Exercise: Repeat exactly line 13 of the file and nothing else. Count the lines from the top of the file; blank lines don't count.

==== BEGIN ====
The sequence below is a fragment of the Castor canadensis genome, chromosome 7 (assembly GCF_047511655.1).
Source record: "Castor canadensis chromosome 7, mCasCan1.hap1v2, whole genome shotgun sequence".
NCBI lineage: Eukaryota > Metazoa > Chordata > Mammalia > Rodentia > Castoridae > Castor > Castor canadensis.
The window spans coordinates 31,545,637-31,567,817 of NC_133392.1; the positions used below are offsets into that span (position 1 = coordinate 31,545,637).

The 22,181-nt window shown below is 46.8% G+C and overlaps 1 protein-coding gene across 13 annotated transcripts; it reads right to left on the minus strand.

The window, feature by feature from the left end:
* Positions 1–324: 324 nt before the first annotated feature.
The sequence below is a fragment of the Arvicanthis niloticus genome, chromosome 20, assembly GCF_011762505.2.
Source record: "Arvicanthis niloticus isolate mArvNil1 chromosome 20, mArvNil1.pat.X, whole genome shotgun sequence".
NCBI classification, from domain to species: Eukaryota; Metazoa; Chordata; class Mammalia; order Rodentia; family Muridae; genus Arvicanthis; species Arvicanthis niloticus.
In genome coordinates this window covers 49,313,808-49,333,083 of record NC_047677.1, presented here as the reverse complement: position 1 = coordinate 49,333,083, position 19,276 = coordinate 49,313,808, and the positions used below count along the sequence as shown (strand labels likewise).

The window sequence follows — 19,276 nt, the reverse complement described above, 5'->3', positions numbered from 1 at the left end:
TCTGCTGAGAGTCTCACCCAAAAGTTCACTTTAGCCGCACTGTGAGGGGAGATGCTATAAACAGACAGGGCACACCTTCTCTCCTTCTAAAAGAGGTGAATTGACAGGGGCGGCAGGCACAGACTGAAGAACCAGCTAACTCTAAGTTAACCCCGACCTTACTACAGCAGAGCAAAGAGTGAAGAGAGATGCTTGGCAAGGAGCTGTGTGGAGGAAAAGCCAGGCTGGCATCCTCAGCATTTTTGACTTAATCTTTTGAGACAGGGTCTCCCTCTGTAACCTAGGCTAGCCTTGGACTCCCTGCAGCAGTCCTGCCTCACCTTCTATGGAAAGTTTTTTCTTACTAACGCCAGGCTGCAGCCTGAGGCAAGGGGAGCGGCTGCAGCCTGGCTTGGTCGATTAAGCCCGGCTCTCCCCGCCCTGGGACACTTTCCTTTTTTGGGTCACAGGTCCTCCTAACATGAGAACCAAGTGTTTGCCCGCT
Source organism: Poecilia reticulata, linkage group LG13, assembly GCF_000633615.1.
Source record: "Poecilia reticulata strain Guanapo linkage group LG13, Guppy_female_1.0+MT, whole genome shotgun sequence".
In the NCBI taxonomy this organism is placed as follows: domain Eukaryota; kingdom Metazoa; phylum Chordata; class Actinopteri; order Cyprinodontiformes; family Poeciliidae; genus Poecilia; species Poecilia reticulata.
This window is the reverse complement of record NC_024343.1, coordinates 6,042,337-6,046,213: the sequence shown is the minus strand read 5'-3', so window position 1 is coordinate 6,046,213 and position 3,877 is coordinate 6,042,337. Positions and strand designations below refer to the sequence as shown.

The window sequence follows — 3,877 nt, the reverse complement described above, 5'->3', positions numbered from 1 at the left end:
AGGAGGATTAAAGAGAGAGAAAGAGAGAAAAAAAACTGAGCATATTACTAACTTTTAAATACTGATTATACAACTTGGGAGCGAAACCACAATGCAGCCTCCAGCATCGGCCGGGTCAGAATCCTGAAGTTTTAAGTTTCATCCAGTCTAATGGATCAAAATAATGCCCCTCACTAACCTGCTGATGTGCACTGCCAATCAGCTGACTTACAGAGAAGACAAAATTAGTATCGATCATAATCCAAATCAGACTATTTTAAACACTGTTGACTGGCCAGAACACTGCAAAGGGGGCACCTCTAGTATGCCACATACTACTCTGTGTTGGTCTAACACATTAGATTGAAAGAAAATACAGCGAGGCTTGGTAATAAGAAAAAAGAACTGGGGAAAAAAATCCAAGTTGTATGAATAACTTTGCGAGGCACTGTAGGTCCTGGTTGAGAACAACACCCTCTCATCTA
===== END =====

TCTGCTGAGAGTCTCACCCAAAAGTTCACTTTAGCCGCACTGTGAGGGGAGATGCTATAAACAGACAGGGCACACCTTCTCTCCTTCTAAAAGAGGTGAATTGACAGGGGCGGCAGGCACAGACTGAAGAACCAGCTAACTCTAAGTTAACCCCGACCTTACTACAGCAGAGCAAAGAGTGAAGAGAGATGCTTGGCAAGGAGCTGTGTGGAGGAAAAGCCAGGCTGGCATCCTCAGCATTTTTGACTTAATCTTTTGAGACAGGGTCTCCCTCTGTAACCTAGGCTAGCCTTGGACTCCCTGCAGCAGTCCTGCCTCACCTTCTATGGAAAGTTTTTTCTTACTAACGCCAGGCTGCAGCCTGAGGCAAGGGGAGCGGCTGCAGCCTGGCTTGGTCGATTAAGCCCGGCTCTCCCCGCCCTGGGACACTTTCCTTTTTTGGGTCACAGGTCCTCCTAACATGAGAACCAAGTGTTTGCCCGCT